This week, as soon as I began reading Bora Chung’s collection of short stories, Cursed Bunny (translated by Anton Hur and shortlisted for the 2022 International Booker Prize), I felt a tingle. In the first story, The Head, a woman finds a head in the toilet that keeps popping up and addressing her as “mother”. The head informs the woman (who is, alarmingly for the reader, not alarmed enough) that it was formed from all the bodily wastes that have left the woman’s body over the years. The story progresses in a thrilling, mouth left open way.
I was highly aware as I was reading that a part of my reaction to this superb story was its echoes of a phenomenon I am fascinated by: teratomas. A teratoma is a kind of tumour, a rare variety that is usually benign but grows rapidly. The reason they have their Greek name of “monster tumour” is because they are tumours that can grow their own body parts—such as hair or teeth or bone.
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Did you feel a creepy tingle? If you are easily grossed out, please don’t look them up. If you aren’t, welcome to my clubhouse. Teratomas should give TED talks.
One of the nicest things in the world is finding out that other people share your obscure interests. And if you are lucky, there is even a name for your interests. The writer Christopher Hitchens is supposed to have once written of his best friend Martin Amis’ new book, something roughly like “I am glad Martin has learnt something new but do we all have to learn along with him?” They remained friends. I hope we will remain friends even though I am going to inflict on you my new learning. Because I just learnt the term “praise kink” and we must discuss it.
Praise kink, as you know but I sadly didn’t, is a fondness for being praised during sexual intimacy. I was rather thrilled at learning that this was a Thing. The kink may range from absolutely needing overt praise to needing it for arousal, to enjoying it only in a power play situation or you know…the usual range of human sexual diversity. It is not, experts hasten to add, the same as enjoying a compliment about your blue eyeliner.
I did have a quiet giggle about how some people seem to have a praise kink outside the sexual realm and need praise to have their headlights come on. Until then, darkness abounds.
Mostly, I thought of the many people for whom praise is fairly painful to receive. They don’t know what to do with it.
In her memoir about motherhood, the Irish novelist Anne Enright writes of an occasion when an American praises her child’s looks and she immediately wants to snatch the child’s photo away. Ah, the Irish are like us, I thought with much satisfaction. They too believe in hypervigilance against the evil eye and saying nothing nice about our children.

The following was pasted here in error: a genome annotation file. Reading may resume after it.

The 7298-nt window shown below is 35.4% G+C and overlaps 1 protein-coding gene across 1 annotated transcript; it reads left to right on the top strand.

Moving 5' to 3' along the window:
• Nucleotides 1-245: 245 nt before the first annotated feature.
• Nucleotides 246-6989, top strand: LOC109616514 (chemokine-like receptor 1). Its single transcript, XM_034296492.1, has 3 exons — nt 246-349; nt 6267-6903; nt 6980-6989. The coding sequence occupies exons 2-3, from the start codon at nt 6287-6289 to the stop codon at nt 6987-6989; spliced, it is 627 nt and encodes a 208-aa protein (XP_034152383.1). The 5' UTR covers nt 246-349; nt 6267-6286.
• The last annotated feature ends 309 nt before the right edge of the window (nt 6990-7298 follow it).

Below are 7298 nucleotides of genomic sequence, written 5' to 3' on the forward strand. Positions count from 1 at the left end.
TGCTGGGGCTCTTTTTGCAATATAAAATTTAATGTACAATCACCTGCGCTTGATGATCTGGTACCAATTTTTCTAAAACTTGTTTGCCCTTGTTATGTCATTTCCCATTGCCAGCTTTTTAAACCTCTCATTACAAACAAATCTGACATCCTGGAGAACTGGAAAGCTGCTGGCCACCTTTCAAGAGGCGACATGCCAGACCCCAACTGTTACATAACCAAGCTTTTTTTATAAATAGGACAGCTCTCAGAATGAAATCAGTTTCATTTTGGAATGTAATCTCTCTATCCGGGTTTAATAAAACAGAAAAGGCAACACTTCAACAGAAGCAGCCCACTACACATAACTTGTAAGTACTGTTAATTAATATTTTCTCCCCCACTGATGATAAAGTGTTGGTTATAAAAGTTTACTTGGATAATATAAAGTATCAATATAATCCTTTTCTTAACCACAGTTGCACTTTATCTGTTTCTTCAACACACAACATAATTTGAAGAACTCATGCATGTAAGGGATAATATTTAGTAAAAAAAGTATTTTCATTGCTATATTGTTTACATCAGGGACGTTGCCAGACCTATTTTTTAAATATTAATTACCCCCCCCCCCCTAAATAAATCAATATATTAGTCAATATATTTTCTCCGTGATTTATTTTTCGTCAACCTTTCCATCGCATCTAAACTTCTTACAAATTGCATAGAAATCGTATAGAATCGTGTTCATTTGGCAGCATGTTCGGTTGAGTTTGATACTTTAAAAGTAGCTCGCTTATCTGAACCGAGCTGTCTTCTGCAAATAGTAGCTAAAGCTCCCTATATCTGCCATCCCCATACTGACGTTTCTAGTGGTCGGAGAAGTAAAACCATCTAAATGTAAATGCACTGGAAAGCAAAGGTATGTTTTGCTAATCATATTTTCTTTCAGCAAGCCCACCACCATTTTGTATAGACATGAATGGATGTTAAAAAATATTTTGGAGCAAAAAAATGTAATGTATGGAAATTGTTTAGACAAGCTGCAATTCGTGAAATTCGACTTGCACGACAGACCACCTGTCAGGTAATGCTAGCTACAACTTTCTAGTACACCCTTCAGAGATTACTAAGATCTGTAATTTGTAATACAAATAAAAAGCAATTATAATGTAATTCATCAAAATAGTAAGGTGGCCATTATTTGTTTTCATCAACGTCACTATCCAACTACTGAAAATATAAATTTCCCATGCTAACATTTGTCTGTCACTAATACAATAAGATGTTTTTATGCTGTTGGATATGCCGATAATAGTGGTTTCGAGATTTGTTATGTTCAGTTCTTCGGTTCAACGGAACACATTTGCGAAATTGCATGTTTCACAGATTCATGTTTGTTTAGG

Once, a woman praised her adult daughter to me, apropos of nothing, and I didn’t know what to do with my twitching face. It was all true, what she said about her daughter’s brilliance, but it was outside the ambit of my experience. I needed a Lonely Planet travel guide for this new land. I am more familiar with “oh, you washed your face for once” as a grinning response to your full makeover in preparation for a party. On the other hand, I am very happy to praise strangers and acquaintances and feel in a distinctly non-buri nazar way that there is a drought of thoughtful praise for the art and craft people bring to their everyday lives and work. That everyone needs and wants to “be seen”. That might seem like a contradiction but not an unfamiliar one, right?
I believe a clue lies here. When I meet someone who is a sincere believer in positive affirmations, a cult adjacent to the praise kink, I feel like I must run away before they offer me green tea. Both green tea and positive affirmations are good for you but I don’t know what to do with undiluted sincerity. I need a little bit of irony to help it go down.
What my closest friends once had in common was an ability to phrase their praise for you in ways that seemed like it was a deliberate provocation you had planned. How dare you have such a beautiful room? Your skin is disgustingly smooth. Oh please, you are just running around being productive, don’t talk to me. And so on. Leaving you with a befuddled, idiotic smile on your face.
Over time, though, I have come to believe that my praise kinks, my positive affirmations, don’t lie only in the world of people, however wonderful they are. Or only in the silver tongues of my friends, however wicked they are.
A new hook step in a reel, a 2014 rendition of a 1960s Konkani song about a drunken husband, a Korean story that someone just had to write and wants you, needs you, a stranger halfway across the world, to read—art is where you find your G-spot. And in the brevity of that hook step, in that full-throated Bebdo, a teratoma that pops up in a loo, you sound out yourself and hear a yes, yes, yes, oh god, yes. That is its own kind of praise kink.
Nisha Susan is the editor of the webzine The Ladies Finger and author of The Women Who Forgot To Invent Facebook And Other Stories.
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